Cup from the Water Newton treasure

Roman Britain, 4th century AD
Water Newton, Cambridgeshire

The earliest Christian silver yet found in the Roman Empire

This cup is part of a hoard of silver vessels and plaques which forms the earliest group of Christian liturgical silver yet found in the Roman Empire. It was discovered in a recently ploughed field at Water Newton, Cambridgeshire, the Roman town of Durobrivae, in February 1975. The hoard was much damaged by the plough. It consists of nine vessels, a number of silver votive plaques, and a gold disc.

Though the form of this handled cup, or cantharus, resembles later Christian chalices, we cannot make any assumptions about the function of the vessel. It has no inscriptions. However, many of the objects in the hoard bear the monogram formed by the Greek letters chi (X) and rho (P), the first two letters of Christ's name, a symbol commonly used by early Christians. Two bowls and one plaque have longer inscriptions in Latin. One of these, on a bowl, can be translated as 'I, Publianus, honour your sacred shrine, trusting in you, 0 Lord.' Other inscriptions give the names of three female dedicators: Amcilla, Innocentia and Viventia, who must also have belonged to the congregation.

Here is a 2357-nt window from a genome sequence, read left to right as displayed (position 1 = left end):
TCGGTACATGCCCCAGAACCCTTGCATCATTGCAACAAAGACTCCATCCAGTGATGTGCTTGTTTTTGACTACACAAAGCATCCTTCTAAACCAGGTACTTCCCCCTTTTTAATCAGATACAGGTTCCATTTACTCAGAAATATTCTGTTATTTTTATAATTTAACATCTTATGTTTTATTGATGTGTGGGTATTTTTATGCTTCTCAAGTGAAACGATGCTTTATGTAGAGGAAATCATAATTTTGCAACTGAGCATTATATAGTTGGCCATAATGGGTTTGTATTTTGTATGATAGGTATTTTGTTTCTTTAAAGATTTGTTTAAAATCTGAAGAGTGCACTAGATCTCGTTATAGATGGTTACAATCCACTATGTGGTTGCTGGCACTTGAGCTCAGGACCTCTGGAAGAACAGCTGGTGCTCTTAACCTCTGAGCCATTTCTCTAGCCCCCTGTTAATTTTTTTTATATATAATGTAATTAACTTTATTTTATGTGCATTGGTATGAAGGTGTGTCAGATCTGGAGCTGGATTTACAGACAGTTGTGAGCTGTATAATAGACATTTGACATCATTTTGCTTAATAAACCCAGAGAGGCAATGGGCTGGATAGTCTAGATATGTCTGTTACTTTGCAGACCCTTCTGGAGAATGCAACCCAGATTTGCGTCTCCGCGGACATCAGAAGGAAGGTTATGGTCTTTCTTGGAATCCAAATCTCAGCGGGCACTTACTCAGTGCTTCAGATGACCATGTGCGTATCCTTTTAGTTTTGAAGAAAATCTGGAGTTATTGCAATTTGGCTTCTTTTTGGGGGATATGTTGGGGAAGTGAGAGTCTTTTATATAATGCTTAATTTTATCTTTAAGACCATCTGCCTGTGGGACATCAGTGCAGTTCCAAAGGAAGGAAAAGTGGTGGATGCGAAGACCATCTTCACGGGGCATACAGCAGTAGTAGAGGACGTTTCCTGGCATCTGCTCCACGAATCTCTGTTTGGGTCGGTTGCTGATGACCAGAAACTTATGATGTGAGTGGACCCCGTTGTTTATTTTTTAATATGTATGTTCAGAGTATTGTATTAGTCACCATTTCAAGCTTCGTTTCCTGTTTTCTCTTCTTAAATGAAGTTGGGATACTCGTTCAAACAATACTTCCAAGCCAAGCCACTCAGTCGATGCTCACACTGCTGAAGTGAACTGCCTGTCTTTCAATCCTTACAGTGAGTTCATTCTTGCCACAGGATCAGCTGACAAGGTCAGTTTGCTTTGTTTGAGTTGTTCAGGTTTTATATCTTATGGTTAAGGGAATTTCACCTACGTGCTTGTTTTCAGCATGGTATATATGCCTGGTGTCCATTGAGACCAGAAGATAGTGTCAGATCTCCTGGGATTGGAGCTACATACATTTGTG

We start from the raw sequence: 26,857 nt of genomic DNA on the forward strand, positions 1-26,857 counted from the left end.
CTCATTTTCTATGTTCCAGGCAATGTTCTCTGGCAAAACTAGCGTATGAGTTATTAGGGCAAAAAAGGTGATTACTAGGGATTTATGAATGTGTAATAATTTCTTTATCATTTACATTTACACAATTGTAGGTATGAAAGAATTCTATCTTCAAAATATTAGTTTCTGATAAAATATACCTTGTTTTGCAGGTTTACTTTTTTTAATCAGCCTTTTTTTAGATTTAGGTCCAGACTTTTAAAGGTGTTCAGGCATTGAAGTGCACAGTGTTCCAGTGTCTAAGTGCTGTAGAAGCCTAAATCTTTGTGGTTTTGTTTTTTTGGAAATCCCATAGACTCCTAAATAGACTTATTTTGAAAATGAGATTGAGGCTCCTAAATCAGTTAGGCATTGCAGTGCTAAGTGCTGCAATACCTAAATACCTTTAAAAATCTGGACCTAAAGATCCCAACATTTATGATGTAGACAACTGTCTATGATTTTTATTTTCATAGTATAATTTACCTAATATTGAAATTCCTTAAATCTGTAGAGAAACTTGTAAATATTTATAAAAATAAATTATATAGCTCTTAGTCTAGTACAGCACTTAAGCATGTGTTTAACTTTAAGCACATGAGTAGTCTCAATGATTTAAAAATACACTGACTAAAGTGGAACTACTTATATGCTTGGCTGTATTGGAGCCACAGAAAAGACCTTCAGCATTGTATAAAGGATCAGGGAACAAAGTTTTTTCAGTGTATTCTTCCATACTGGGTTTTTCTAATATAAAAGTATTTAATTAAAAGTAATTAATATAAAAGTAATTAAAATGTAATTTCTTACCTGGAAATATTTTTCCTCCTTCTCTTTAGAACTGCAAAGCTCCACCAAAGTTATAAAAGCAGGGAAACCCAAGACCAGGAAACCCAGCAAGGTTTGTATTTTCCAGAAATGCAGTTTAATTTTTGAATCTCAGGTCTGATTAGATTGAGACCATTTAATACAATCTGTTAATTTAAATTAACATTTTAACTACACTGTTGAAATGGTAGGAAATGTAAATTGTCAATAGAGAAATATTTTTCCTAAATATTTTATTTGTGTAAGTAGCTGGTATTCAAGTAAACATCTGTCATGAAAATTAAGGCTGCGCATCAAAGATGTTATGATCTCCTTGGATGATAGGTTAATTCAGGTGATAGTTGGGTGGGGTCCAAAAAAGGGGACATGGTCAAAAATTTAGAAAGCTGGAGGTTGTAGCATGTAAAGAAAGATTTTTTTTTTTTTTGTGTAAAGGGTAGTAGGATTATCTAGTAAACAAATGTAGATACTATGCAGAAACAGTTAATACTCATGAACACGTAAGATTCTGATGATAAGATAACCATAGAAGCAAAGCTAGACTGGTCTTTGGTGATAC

Individual pieces in the treasure were probably made at different times and in different places, and it is impossible to establish accurately the date at which they were hidden. The treasure may have been hidden in response to specific persecution of Christians or to more general political instability.

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Cup from the Water Newton treasure

Cup from the Water Newton Treasure


More information


K.S. Painter, 'The Water Newton Silver: votive or liturgical?', Journal of the British Archa-1, 152 (1999), pp. 1-23

K.S. Painter, The Water Newton early Christi (London, The British Museum Press, 1977)


Height: 12.500 cm

Museum number

P&EE 1975 10-2 6


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